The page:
“No,” I breathed, horrified.
I quickly scanned everyone else’s feet, for the first time observing something absolutely alarming.  My sneakers were completely wrong. Almost every other kid in my class wore the same sneakers, white low topped Reeboks with a jaunty British flag stitched into the sides and the brand name stamped on the back in blue block letters.  Even Jason, who was studying a book at his desk with way too much concentration not to be aware of what was going on, was wearing Reeboks.
I was an alien studying human life.
The feeling that had swept over me the first day of school, that everyone else was speaking a language I didn’t understand, was back.  Everyone was in on the joke together.  And I was all alone.

Monday, December 4, 2017

Two Books for the Price of One Isn't Always a Bargain

Knew Laurell K. Hamilton's new Anita Blake book was long when I saw it on the bookshelf, displayed face out. Didn't realize how long it was until I started reading it. There's something daunting about sinking into a morass of detail and not quite saving yourself by skimming. Yeah, I've read enough of the Anita Blake books to known all the characters that Blake encountered while preparing to go to Ireland to chase down mysterious vampire activity where none should exist. Problem: it was all busy work that really didn't add to the suspence.

This doesn't mean that Crimson Death was a bad book, exactly, but it was long. [I'm sure the sexual puritains have long been winnowed out of Hamilton's readship.] The book is padded with extra details I wasn't really interested in. I'm not a rabid fan of all things Hamilton. Let's just say that the Anita Blake books come, in the movie cliche, with "a cast of thousands".

Crimson Death starts out with a great puzzle--why have vampires suddenly started increasing in Ireland, the one country in Hamilton's world that only has one known, secretive vampire nest. My problem was once the hook was set, it took 350 pages for Anita to get on the plane. From then on, the book was Hamilton's usuall intricate, suspenceful read. A plus: readers get to learn more of Damian's maker, She-Who-Must-Not-Be-Named.

Take a look at the excerpts and other reviews at:

Amazon        Nook       kobo

Other Reading of Interest

Editing manuscripts. Anyone can be asked to edit a friends writing -- whether a work report, non-fiction writing, or creative writing. Then, there's you own writing. Click here for some suggestions on making the editing process easier.

My Writing Rut

What, oh what to say. Haven't been writing much, though I've been writing everyday. Actually, I don't seem to be doing much of anything...though I almost have the Christmas baking done. Think I've been reading a 700 page book.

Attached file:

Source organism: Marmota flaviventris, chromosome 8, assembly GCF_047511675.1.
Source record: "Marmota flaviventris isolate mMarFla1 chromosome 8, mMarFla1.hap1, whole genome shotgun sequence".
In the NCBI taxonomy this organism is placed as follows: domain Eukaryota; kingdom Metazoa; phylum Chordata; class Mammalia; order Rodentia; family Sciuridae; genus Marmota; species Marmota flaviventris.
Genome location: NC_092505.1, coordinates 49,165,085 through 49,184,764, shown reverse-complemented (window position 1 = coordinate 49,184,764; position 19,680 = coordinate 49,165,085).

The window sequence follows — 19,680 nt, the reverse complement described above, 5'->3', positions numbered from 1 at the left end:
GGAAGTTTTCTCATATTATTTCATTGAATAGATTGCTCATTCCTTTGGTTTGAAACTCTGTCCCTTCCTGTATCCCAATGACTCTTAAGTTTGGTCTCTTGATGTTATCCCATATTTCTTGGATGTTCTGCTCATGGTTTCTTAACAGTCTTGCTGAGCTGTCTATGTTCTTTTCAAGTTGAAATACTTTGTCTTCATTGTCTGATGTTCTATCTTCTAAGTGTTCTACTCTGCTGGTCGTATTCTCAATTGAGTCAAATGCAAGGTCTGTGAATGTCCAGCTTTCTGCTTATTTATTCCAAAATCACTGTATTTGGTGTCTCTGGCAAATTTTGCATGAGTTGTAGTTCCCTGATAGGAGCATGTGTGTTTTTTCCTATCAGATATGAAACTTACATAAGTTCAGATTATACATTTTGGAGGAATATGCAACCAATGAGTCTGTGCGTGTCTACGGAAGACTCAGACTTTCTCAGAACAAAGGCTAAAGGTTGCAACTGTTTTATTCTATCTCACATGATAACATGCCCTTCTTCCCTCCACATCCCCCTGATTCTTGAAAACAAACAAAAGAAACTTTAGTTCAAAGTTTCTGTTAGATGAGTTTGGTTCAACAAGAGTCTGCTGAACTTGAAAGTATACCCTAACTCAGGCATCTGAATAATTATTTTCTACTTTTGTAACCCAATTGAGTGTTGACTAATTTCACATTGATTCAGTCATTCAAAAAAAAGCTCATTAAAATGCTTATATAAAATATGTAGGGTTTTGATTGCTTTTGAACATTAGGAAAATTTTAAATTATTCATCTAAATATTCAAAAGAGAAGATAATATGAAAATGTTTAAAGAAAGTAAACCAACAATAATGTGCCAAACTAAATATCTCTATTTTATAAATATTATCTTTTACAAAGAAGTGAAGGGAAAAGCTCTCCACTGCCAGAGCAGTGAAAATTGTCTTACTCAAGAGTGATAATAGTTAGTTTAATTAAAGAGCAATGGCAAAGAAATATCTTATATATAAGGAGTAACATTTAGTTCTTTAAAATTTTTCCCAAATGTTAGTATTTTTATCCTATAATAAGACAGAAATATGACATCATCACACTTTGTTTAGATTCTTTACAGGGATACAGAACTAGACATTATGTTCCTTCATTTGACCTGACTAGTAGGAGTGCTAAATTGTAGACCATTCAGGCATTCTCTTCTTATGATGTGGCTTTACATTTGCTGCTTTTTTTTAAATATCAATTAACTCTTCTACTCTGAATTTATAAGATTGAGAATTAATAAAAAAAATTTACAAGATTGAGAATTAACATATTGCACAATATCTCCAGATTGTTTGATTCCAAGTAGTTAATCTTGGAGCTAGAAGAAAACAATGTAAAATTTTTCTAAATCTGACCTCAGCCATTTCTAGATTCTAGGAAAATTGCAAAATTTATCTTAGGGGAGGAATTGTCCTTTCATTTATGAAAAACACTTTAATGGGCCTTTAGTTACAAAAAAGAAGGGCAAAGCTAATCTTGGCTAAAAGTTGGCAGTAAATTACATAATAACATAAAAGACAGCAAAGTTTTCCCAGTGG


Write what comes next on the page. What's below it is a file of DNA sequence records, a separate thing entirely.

Interested in reading my short stories. I've got several free ones, how many depends on which venue you download from.

     Amazon - Most of my published stuff can be found here, including my book There Be Demons.
     Nook - You can find my Far Isles Half-Elven stories here as well as the Andor ones.
     kobo - This venue has a selection of my stories in e-format, including There Be Demons.
     Other places you can find my stories are: iBooks,  and Smashwords [which probably has the most complete listing of my stories, even my free Half-Elven stories, but not There Be Demons the last time I looked.

Monday, November 27, 2017

Bad to the Bone, So Bad, a Devil Wants Him

Clive Barker's Harry D'Amour is the classic bad guy with a heart of gold, so bad his actions, though logical, isolate him from most of his associates.

Yeah, not all heros are played up as good guys. Clive Barker came to the top of the gotta read list when I searched for something different to read, and I ended up grabbing The Scarlett Gospels. Wanted to get out of my comfort zone since it felt like I was reading the same authors over and over again. Well, The Scarlet Gospels was different, but not that much since R. S. Belcher has join my "'panwriterdom" of writers I buy without even looking at the book blurb

Lots of good stuff going on in The Scarlet Gospels, something you'd expect from a writer this prominent with so many books in his portfolio. Thought the characterization a little weak, but there was just enough sympathy/curiousity to keep me at least skimming through the pages. Norma, the character who sees ghosts, kept pulling me through the more cliched parts, a bad thing for a thriller, when you start getting the feeling been there, seen that. Harry D'Amour, indeed, is seedy beyond the max, but he never quite jelled for me like Jack Reacher does.

Found the trip into Hell interesting in light of my own demons, but thought the description rather bland. Liked the political turmoil of the plot line a lot though.

Worse point. I skimmed way too much of the book. Even was beginning to wonder if I was getting too sleepy to early, feeling older than I felt before I started reading the book.

Take a look at a sample and other reviews for yourself on
Amazon       Nook        kobo


Other Interesting Reading

The "By the Book" of the New York Times Book Review section gave me a memory-chuckle again this week. Anthony Boudain, a food writer, made a comment about cooking snobbery--one of his favorite food writers was never a snob about food, even though he wrote about French cuisine. Don't know about you, but I've always equated French cuisine with snobbery.